1. Define the Problem
First, understand the school’s internal and external environment regarding security and safety. A school may have many different potential threats to consider, including issues with violence, but the unique characteristics of its region, country, and demographics may also have an impact on how the school functions and how campus community members interact.
Prior to developing a security and safety program, school administrators should gather data to determine which specific issues to address and where protection and prevention efforts are necessary.
2. Identify Potential Threats and Protective Factors
Once school administrators have assessed the types of threats present in their schools and communities, the data collected can be analyzed from a risk-based perspective to identify common factors that influence the operational approach, protective measures, and weaknesses in security.
Identify incident trends to understand vulnerabilities, then start thinking about protective factors already in place, such as walkthroughs by local police officers, security procedures, technology, and training programs.
3. Develop and Test Prevention Strategies
Use the information gathered in the first two steps to create informed security strategies. Shaping security and safety plans based on a school’s specific problems, risks, and protective factors allows for a more targeted, effective approach to incident prevention, detection, and response.
Implement the new strategy—but don’t stop there. It may not work as well as expected. To make a long-term positive impact, continuously measure performance, test the strategy, and build on it based on newly-identified risks and improvement opportunities. Take corrective action when necessary.
4. Advocate Widespread Adoption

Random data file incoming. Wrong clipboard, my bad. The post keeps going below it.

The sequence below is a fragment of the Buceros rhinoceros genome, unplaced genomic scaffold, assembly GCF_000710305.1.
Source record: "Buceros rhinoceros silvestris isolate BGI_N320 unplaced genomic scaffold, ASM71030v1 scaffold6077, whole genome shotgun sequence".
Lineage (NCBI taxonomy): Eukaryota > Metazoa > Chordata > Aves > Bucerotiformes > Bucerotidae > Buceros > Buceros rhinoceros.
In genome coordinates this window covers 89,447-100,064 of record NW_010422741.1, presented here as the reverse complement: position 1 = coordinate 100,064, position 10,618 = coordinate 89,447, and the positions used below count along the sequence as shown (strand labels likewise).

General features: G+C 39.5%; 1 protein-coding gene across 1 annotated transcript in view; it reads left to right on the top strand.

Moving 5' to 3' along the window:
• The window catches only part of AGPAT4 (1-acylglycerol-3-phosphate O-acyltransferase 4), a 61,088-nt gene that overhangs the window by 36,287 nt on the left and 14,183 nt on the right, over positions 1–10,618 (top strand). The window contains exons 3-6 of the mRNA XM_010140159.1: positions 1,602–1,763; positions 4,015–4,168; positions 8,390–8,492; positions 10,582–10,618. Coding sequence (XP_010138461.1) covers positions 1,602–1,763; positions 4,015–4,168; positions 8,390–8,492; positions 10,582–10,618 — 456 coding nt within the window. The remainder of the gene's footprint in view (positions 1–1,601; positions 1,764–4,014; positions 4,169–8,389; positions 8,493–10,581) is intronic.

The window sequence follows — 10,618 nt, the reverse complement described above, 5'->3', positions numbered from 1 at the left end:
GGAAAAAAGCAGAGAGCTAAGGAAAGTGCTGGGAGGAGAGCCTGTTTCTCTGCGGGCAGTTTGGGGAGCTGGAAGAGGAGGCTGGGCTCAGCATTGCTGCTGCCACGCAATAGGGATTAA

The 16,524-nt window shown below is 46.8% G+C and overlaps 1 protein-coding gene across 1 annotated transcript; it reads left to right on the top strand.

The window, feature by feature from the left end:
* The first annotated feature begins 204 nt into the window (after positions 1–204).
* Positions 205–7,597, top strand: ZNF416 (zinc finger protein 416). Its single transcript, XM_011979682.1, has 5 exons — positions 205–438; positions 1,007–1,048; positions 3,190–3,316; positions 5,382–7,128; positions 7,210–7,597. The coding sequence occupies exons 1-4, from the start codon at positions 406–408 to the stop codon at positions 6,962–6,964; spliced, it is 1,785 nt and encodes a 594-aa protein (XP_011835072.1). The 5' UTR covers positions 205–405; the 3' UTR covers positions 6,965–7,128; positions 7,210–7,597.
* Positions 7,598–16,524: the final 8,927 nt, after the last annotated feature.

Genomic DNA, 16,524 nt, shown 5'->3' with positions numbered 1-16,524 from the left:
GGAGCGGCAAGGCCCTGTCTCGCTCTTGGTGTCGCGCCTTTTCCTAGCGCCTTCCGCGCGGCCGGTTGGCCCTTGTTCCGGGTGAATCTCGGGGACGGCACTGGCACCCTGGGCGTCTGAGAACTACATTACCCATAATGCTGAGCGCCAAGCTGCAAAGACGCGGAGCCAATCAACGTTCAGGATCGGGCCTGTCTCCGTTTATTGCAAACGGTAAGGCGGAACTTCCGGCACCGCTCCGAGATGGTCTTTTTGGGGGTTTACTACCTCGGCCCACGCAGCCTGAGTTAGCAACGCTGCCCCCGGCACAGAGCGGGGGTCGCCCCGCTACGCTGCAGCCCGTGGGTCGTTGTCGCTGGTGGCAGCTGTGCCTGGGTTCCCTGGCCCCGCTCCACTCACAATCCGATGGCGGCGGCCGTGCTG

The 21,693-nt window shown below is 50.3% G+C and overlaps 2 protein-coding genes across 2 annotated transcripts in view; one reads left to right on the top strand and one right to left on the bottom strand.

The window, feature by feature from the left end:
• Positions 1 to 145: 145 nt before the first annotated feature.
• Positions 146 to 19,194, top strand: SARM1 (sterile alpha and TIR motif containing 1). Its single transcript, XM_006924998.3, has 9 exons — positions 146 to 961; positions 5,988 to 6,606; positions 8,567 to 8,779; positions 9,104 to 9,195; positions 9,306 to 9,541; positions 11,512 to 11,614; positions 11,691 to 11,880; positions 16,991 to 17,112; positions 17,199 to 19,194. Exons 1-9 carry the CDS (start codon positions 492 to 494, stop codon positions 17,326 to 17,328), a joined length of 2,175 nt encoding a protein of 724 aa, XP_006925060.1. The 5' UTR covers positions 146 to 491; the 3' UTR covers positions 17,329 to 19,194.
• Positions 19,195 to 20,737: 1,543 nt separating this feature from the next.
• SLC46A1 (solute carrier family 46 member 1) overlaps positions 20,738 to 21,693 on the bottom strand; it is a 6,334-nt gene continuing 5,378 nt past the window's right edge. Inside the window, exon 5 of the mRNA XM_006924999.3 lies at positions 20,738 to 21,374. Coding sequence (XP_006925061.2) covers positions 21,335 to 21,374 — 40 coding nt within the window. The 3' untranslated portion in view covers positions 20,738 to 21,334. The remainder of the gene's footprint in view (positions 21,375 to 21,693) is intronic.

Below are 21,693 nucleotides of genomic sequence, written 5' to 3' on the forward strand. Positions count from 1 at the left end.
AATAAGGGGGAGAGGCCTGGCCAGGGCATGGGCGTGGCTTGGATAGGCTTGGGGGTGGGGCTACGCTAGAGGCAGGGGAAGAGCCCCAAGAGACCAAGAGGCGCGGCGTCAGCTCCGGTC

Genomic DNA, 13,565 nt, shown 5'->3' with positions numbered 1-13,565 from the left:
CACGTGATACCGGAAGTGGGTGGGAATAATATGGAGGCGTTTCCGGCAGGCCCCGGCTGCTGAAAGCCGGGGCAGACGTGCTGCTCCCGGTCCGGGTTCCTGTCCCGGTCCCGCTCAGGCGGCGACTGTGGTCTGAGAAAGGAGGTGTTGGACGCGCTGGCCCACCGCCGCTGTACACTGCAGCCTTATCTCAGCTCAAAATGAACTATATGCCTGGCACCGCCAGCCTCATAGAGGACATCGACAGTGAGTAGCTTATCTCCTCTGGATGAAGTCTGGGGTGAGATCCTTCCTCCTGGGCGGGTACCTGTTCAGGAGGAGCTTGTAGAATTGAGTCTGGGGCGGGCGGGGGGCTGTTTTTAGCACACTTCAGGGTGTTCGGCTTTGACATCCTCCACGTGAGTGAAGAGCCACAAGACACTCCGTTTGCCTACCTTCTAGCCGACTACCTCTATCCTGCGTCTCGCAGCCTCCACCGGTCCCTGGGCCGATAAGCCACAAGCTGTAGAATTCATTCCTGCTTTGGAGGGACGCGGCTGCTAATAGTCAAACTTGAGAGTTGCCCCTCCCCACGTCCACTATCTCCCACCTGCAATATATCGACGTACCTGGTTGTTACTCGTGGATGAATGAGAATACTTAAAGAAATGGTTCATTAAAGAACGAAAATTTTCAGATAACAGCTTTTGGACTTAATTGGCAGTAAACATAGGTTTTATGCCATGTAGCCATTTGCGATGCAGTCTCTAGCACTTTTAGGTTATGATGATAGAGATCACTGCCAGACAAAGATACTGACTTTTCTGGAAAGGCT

For security strategies to be effective, it is vital for everyone to be involved. Work within the leadership, the school, and the community at large to communicate goals, encourage adoption of security programs, and promote reporting methods. This will involve training staff, removing roadblocks for universal adoption, and distributing plans and protocols to stakeholders.
Too often, people take security and safety for granted. Remind everyone that effective programs exist and find creative ways to reward those who participate—because the only way to ensure better school security and safety is successful ongoing adoption of these programs.
5. Continue to Measure and Adapt
Building a safe school is a continuous process. As with any program or initiative, if a security program isn’t measured against baseline statistics, it’s impossible to know for sure if it’s an effective use of school resources.
Collecting and analyzing data can help school administrators discover underlying causes of violence, highlight areas for improvement, and determine the most effective prevention methods. Ultimately, using research to form, test, measure, and adjust school security and safety efforts is the best approach to building a safe school community.